EconomyBreast cancer has little pink

Breast cancer has little pink

(Expansion) – In terms of health, there is probably no more catastrophic word than cancer. Even with all the fear that listening to it can instill in us, we must get more and more used to it. In Mexico alone, more than 200,000 patients each year are diagnosed with some type of malignant tumor.

It is among the three most common causes of death in the country, behind only cardiovascular disease and complications from diabetes and obesity. And given that in Mexico 70% of cancer diagnoses are made at an advanced stage, the cost is extremely high both in terms of the impact on patients and their families, as well as in the economic cost that it means for the national health system.

Now, the impact is brutal on a group that is already vulnerable in the country: women. Despite recognizing that one in eight women will have breast cancer at some point in their lives and that it is the number one cause of cancer mortality in women, access to early diagnosis, for example, having a mammography study within reach, it is a privilege only of some big cities. The states with the lowest per capita income, without a doubt, are among those with the least access to timely diagnosis. In fact, only one in four women who should have this study done annually do so.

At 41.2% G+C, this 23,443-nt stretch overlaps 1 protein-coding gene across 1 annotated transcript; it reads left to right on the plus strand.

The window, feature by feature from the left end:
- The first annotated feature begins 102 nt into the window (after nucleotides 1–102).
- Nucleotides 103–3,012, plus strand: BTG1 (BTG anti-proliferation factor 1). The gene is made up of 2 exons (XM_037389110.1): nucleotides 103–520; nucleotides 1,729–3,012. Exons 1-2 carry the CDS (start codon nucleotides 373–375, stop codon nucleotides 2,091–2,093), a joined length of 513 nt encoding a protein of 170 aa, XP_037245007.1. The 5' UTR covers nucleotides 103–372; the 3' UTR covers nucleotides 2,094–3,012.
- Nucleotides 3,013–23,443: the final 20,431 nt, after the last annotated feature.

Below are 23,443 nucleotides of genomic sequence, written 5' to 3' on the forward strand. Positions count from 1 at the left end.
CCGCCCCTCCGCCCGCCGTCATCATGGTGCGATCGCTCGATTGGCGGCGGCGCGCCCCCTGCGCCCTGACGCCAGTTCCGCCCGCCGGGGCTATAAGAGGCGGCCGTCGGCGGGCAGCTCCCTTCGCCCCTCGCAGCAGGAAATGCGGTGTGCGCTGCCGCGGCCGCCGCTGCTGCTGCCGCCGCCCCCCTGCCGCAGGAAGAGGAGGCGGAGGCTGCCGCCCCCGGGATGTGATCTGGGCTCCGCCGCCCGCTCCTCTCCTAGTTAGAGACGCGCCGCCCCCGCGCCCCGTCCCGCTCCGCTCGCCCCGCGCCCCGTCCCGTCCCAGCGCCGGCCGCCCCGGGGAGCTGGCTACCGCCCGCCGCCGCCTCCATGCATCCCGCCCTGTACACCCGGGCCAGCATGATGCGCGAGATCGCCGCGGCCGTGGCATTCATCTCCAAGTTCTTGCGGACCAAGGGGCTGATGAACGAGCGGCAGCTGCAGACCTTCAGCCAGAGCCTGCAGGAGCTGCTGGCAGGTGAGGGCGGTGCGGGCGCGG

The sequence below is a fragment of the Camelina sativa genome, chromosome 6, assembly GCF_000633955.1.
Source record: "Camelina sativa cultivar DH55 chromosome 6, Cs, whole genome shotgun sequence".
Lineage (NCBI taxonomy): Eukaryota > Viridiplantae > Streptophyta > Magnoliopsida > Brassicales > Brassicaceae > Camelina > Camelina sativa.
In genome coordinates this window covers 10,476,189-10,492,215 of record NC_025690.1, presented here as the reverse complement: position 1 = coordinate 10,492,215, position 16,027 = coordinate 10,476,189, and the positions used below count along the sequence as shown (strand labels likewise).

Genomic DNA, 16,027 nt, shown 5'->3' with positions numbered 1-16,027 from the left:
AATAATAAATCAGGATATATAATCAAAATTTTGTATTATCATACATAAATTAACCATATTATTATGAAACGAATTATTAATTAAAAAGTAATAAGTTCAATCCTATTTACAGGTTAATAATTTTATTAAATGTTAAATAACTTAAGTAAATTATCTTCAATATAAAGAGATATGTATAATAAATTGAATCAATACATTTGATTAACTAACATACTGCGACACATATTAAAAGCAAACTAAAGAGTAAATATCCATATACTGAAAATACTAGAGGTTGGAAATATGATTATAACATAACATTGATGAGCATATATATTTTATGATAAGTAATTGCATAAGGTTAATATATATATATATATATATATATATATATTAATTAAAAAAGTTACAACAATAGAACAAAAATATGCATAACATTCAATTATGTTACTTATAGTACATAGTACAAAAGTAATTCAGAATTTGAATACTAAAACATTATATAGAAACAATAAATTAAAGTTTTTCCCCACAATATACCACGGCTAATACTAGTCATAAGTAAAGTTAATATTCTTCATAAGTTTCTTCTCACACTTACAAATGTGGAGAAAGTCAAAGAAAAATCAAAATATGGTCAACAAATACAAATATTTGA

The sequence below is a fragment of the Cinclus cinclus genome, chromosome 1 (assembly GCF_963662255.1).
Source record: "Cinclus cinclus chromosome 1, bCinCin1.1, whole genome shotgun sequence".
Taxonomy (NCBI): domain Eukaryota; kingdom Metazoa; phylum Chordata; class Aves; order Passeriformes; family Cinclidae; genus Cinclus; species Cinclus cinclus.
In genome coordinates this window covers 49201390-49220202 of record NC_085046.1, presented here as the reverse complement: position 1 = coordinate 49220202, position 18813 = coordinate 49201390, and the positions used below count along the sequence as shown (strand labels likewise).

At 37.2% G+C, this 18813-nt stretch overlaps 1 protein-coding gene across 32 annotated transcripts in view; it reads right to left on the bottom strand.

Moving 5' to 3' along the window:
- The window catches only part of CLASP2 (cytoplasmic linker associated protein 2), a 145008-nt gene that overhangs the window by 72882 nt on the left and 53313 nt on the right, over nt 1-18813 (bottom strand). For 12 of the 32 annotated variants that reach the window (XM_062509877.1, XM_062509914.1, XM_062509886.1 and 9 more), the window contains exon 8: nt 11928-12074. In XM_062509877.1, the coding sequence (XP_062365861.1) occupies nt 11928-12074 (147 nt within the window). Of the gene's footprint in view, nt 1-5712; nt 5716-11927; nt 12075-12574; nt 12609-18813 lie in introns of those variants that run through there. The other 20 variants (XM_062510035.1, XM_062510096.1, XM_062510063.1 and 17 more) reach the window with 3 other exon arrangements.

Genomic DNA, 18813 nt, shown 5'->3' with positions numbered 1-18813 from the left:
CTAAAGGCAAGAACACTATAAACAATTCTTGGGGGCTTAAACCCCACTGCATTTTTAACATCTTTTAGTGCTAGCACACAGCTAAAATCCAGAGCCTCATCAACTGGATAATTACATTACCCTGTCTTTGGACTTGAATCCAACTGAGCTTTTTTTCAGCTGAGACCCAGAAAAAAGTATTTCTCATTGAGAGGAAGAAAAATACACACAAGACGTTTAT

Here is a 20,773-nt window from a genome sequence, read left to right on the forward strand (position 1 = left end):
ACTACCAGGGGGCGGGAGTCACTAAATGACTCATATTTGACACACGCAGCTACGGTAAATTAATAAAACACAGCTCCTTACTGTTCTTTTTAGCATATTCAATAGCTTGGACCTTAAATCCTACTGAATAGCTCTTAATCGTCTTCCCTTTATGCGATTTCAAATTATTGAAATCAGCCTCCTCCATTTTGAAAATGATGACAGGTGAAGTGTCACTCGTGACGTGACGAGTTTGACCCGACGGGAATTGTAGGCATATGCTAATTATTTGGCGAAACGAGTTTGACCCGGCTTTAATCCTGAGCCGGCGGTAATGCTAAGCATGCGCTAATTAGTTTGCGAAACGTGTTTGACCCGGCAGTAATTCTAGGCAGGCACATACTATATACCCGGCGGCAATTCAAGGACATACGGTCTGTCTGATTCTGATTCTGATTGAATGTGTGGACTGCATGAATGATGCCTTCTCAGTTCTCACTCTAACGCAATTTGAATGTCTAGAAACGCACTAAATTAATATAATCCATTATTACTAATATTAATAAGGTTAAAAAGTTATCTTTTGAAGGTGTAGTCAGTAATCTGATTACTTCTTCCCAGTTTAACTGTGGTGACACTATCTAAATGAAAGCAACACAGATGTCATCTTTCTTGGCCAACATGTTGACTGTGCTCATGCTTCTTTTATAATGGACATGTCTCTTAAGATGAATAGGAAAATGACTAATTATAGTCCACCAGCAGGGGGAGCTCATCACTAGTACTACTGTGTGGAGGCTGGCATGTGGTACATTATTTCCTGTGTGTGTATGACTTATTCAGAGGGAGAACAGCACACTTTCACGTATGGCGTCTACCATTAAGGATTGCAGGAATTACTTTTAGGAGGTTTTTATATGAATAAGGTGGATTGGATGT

Until now, we have only considered the direct impact of the disease, however, there are other effects that are just as relevant and that considerably affect how a woman diagnosed with cancer can face and get out of this terrible health crisis: more than half of the women with a recent diagnosis of breast cancer are abandoned by their partner and considering that they are the support of children, patients and older adults, because they have to take care of themselves, which means having to take care of themselves within the therapeutic process, support themselves financially, take care of of their family as sole support and survive a health system that denies them access to comprehensive treatment for their illness.

Although many efforts have been highlighted to facilitate access to early diagnosis, medical education and resources through foundations and companies, the truth is that the component of delayed diagnosis is more complex. There are three reasons why breast cancer in particular, but cancer as a disease in general, is not diagnosed in time:

personal factors

Patients are afraid of receiving the diagnosis. The penetration of preventive health programs is very low in the general population, many times due to idiosyncratic issues.

In many communities, women do not have permission to get sick or worse still, although they suspect the possibility of having cancer, they anticipate that they will be abandoned by their partner and that the economic, support and disease burden will fall on them alone, so who decide not to go for help. “Why do I look for him, then I find him” is a very helpful voice to avoid preventive evaluations.

medical factors